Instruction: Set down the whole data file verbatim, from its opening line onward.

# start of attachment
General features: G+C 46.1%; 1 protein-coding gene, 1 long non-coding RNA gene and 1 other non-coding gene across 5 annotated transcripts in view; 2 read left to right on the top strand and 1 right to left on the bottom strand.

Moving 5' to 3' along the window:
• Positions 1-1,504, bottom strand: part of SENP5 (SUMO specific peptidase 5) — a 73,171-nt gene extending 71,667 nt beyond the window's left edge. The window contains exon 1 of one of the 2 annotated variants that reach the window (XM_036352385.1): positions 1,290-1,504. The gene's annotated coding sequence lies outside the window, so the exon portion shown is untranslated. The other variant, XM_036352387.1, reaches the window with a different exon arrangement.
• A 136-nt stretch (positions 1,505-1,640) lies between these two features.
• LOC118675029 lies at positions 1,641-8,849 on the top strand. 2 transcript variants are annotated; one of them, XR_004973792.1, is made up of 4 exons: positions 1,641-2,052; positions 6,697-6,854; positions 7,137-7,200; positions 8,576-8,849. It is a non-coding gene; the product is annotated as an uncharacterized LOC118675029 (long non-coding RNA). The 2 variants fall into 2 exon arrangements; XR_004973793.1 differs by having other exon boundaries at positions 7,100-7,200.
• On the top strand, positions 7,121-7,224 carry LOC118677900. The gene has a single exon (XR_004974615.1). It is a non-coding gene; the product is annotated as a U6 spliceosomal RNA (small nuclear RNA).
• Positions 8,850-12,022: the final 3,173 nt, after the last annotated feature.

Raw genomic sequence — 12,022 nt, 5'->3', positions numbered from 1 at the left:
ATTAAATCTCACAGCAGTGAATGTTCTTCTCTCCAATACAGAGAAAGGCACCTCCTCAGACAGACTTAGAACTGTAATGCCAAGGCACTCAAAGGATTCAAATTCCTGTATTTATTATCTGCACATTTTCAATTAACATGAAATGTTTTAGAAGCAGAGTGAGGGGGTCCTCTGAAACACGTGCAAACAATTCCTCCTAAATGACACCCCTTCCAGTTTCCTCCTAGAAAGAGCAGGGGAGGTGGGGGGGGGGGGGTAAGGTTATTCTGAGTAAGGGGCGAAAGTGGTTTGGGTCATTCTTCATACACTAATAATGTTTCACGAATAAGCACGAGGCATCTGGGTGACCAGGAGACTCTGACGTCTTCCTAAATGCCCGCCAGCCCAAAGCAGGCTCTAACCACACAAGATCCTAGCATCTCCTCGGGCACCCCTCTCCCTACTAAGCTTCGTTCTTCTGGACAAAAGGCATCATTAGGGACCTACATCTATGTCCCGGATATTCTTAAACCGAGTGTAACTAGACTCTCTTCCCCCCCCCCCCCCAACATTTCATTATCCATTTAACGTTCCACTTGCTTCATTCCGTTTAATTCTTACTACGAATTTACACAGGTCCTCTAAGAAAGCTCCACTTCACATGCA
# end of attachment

General features: G+C 46.1%; 1 protein-coding gene, 1 long non-coding RNA gene and 1 other non-coding gene across 5 annotated transcripts in view; 2 read left to right on the top strand and 1 right to left on the bottom strand.

Moving 5' to 3' along the window:
• Positions 1-1,504, bottom strand: part of SENP5 (SUMO specific peptidase 5) — a 73,171-nt gene extending 71,667 nt beyond the window's left edge. The window contains exon 1 of one of the 2 annotated variants that reach the window (XM_036352385.1): positions 1,290-1,504. The gene's annotated coding sequence lies outside the window, so the exon portion shown is untranslated. The other variant, XM_036352387.1, reaches the window with a different exon arrangement.
• A 136-nt stretch (positions 1,505-1,640) lies between these two features.
• LOC118675029 lies at positions 1,641-8,849 on the top strand. 2 transcript variants are annotated; one of them, XR_004973792.1, is made up of 4 exons: positions 1,641-2,052; positions 6,697-6,854; positions 7,137-7,200; positions 8,576-8,849. It is a non-coding gene; the product is annotated as an uncharacterized LOC118675029 (long non-coding RNA). The 2 variants fall into 2 exon arrangements; XR_004973793.1 differs by having other exon boundaries at positions 7,100-7,200.
• On the top strand, positions 7,121-7,224 carry LOC118677900. The gene has a single exon (XR_004974615.1). It is a non-coding gene; the product is annotated as a U6 spliceosomal RNA (small nuclear RNA).
• Positions 8,850-12,022: the final 3,173 nt, after the last annotated feature.

Raw genomic sequence — 12,022 nt, 5'->3', positions numbered from 1 at the left:
ATTAAATCTCACAGCAGTGAATGTTCTTCTCTCCAATACAGAGAAAGGCACCTCCTCAGACAGACTTAGAACTGTAATGCCAAGGCACTCAAAGGATTCAAATTCCTGTATTTATTATCTGCACATTTTCAATTAACATGAAATGTTTTAGAAGCAGAGTGAGGGGGTCCTCTGAAACACGTGCAAACAATTCCTCCTAAATGACACCCCTTCCAGTTTCCTCCTAGAAAGAGCAGGGGAGGTGGGGGGGGGGGGGTAAGGTTATTCTGAGTAAGGGGCGAAAGTGGTTTGGGTCATTCTTCATACACTAATAATGTTTCACGAATAAGCACGAGGCATCTGGGTGACCAGGAGACTCTGACGTCTTCCTAAATGCCCGCCAGCCCAAAGCAGGCTCTAACCACACAAGATCCTAGCATCTCCTCGGGCACCCCTCTCCCTACTAAGCTTCGTTCTTCTGGACAAAAGGCATCATTAGGGACCTACATCTATGTCCCGGATATTCTTAAACCGAGTGTAACTAGACTCTCTTCCCCCCCCCCCCCCAACATTTCATTATCCATTTAACGTTCCACTTGCTTCATTCCGTTTAATTCTTACTACGAATTTACACAGGTCCTCTAAGAAAGCTCCACTTCACATGCA